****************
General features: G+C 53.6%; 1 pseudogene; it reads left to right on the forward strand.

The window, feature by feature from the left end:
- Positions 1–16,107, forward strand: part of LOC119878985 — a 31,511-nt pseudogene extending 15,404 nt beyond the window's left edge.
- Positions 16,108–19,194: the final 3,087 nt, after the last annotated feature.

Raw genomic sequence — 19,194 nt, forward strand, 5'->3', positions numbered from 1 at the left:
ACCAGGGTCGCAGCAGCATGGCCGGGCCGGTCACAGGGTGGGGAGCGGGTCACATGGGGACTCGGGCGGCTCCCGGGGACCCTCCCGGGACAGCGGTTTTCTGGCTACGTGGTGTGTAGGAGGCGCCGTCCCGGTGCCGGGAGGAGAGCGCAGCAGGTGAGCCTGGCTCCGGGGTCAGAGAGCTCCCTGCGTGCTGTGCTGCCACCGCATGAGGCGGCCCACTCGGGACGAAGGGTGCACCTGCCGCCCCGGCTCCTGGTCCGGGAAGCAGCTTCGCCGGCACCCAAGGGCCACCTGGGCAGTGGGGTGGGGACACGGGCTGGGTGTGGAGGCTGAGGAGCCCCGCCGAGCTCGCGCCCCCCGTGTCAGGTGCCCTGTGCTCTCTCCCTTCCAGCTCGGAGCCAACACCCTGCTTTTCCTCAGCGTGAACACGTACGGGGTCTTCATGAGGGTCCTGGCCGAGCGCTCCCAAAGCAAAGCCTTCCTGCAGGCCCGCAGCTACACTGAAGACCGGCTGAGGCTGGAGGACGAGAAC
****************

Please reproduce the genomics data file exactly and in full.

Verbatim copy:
General features: G+C 53.6%; 1 pseudogene; it reads left to right on the forward strand.

The window, feature by feature from the left end:
- Positions 1–16,107, forward strand: part of LOC119878985 — a 31,511-nt pseudogene extending 15,404 nt beyond the window's left edge.
- Positions 16,108–19,194: the final 3,087 nt, after the last annotated feature.

Raw genomic sequence — 19,194 nt, forward strand, 5'->3', positions numbered from 1 at the left:
ACCAGGGTCGCAGCAGCATGGCCGGGCCGGTCACAGGGTGGGGAGCGGGTCACATGGGGACTCGGGCGGCTCCCGGGGACCCTCCCGGGACAGCGGTTTTCTGGCTACGTGGTGTGTAGGAGGCGCCGTCCCGGTGCCGGGAGGAGAGCGCAGCAGGTGAGCCTGGCTCCGGGGTCAGAGAGCTCCCTGCGTGCTGTGCTGCCACCGCATGAGGCGGCCCACTCGGGACGAAGGGTGCACCTGCCGCCCCGGCTCCTGGTCCGGGAAGCAGCTTCGCCGGCACCCAAGGGCCACCTGGGCAGTGGGGTGGGGACACGGGCTGGGTGTGGAGGCTGAGGAGCCCCGCCGAGCTCGCGCCCCCCGTGTCAGGTGCCCTGTGCTCTCTCCCTTCCAGCTCGGAGCCAACACCCTGCTTTTCCTCAGCGTGAACACGTACGGGGTCTTCATGAGGGTCCTGGCCGAGCGCTCCCAAAGCAAAGCCTTCCTGCAGGCCCGCAGCTACACTGAAGACCGGCTGAGGCTGGAGGACGAGAAC